St. Nicholas was a Christian bishop of Myra on the coast of Asia Minor (present-day Turkey). Many miracles were credited to him. He died in the 300's A.D. By 1100 he had become a popular symbol of gift giving in many European countries. According to legend, he brought presents to children on the eve of his feast day, December 6th. Non-religious figures replaced him in certain countries after the Reformation, and December 25th became the day for giving gifts.
St. Nicholas evolved into Father Christmas in Germany and Protestant Northern Europe. The Dutch brought "the visit of Saint Nicholas" (they call him Sinterklaas) to New Amsterdam (present-day New York). They and the English colonists transformed St. Nicholas into Santa Claus. St. Nicholas Day continued to be observed in the U.S. in many communities well into the 1900's.
St. Nicholas Day honours one who showed kindness to all and took gifts to the needy. It is a celebration especially for children.
In Germany, Switzerland, the Netherlands, and Belgium, men in bishops' robes pose as St. Nicholas. They visit children, examine them on their prayers, urge them to be good, and give them gifts. Children in Europe fill their shoes with straw and carrots for his horse and place them in front of the fireplace. By morning, the straw and carrots have been replaced by presents.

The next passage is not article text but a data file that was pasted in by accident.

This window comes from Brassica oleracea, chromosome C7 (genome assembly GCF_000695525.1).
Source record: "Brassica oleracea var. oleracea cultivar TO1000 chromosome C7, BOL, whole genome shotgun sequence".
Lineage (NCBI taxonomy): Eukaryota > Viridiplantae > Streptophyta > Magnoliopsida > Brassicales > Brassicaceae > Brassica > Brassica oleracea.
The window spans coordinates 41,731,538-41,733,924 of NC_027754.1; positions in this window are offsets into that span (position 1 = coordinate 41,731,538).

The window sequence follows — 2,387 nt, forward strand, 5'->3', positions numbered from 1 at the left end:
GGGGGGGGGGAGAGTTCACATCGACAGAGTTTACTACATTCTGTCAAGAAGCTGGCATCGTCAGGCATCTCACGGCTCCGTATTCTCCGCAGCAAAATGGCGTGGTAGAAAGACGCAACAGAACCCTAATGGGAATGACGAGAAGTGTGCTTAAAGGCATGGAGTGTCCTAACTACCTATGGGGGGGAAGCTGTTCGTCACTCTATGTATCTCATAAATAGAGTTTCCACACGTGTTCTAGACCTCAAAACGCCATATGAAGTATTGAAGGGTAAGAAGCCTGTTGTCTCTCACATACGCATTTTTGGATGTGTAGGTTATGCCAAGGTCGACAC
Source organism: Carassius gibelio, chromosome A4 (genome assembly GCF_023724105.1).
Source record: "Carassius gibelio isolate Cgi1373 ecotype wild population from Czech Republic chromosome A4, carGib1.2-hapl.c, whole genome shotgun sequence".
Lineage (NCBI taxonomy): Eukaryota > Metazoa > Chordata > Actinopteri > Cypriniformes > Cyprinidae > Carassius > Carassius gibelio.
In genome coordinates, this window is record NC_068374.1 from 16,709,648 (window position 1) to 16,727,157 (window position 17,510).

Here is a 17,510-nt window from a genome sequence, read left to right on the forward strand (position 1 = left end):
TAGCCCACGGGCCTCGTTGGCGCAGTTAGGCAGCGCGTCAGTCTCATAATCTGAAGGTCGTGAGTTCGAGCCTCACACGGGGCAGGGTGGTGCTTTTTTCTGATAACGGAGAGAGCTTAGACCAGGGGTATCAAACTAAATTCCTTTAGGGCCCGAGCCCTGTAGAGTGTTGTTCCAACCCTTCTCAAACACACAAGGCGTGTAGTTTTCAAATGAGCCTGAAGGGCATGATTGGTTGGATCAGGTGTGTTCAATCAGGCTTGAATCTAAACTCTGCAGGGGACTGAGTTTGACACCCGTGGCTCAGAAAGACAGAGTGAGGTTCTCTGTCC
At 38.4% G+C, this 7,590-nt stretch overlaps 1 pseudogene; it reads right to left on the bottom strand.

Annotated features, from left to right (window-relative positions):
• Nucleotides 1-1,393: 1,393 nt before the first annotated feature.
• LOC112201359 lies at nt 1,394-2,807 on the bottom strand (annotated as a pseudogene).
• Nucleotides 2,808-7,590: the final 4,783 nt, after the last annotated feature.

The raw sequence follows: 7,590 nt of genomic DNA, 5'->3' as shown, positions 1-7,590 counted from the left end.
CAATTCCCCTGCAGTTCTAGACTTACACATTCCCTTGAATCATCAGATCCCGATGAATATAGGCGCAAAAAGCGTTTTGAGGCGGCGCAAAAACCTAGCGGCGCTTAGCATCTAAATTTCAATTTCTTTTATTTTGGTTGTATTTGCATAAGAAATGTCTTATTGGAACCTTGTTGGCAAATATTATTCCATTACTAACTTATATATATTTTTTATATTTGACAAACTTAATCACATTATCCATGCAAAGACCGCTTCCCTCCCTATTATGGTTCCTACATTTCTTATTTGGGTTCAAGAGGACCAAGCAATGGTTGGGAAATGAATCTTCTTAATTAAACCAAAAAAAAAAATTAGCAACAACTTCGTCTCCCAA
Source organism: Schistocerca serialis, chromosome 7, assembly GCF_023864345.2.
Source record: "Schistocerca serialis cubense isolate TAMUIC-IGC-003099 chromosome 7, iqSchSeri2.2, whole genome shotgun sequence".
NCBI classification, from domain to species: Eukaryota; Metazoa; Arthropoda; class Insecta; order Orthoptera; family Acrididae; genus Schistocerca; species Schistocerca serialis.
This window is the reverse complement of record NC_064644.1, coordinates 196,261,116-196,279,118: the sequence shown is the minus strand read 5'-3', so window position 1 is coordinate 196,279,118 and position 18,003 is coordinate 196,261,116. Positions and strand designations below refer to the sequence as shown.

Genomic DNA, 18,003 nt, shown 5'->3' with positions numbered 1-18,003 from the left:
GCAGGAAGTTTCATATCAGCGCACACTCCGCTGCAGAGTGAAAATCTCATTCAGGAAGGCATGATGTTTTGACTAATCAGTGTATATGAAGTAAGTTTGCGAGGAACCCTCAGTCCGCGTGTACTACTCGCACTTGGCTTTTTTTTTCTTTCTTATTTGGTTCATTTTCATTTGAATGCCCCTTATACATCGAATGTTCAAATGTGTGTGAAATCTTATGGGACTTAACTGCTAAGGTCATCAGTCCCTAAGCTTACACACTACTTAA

German children receive candy and other sweets from St. Nicholas, who collects their lists telling what gifts they wish to receive from the Christkindl (Christ child). The Christkindl sends the Wiehnachtsmann (Christmas Man) to deliver the gifts on Christmas Eve, December 24th.
Children in northern Germany receive gifts from St. Nicholas' assistant, Knecht Ruprecht (Servant Ruppert) if they have been good, and whipping rods are left for the parents of bad children.
Children from the Netherlands, Belgium and Luxembourg receive gifts from St. Nicholas on the eve of December 6th. He arrives on a boat from Spain and then rides down the streets on a white horse, accompanied by his servant, Zwarte Piet (Black Pete). He goes down the chimney of each house, leaving gifts in the shoes that have been placed by the fireplace.
Last modified: Dec 19th, 1999
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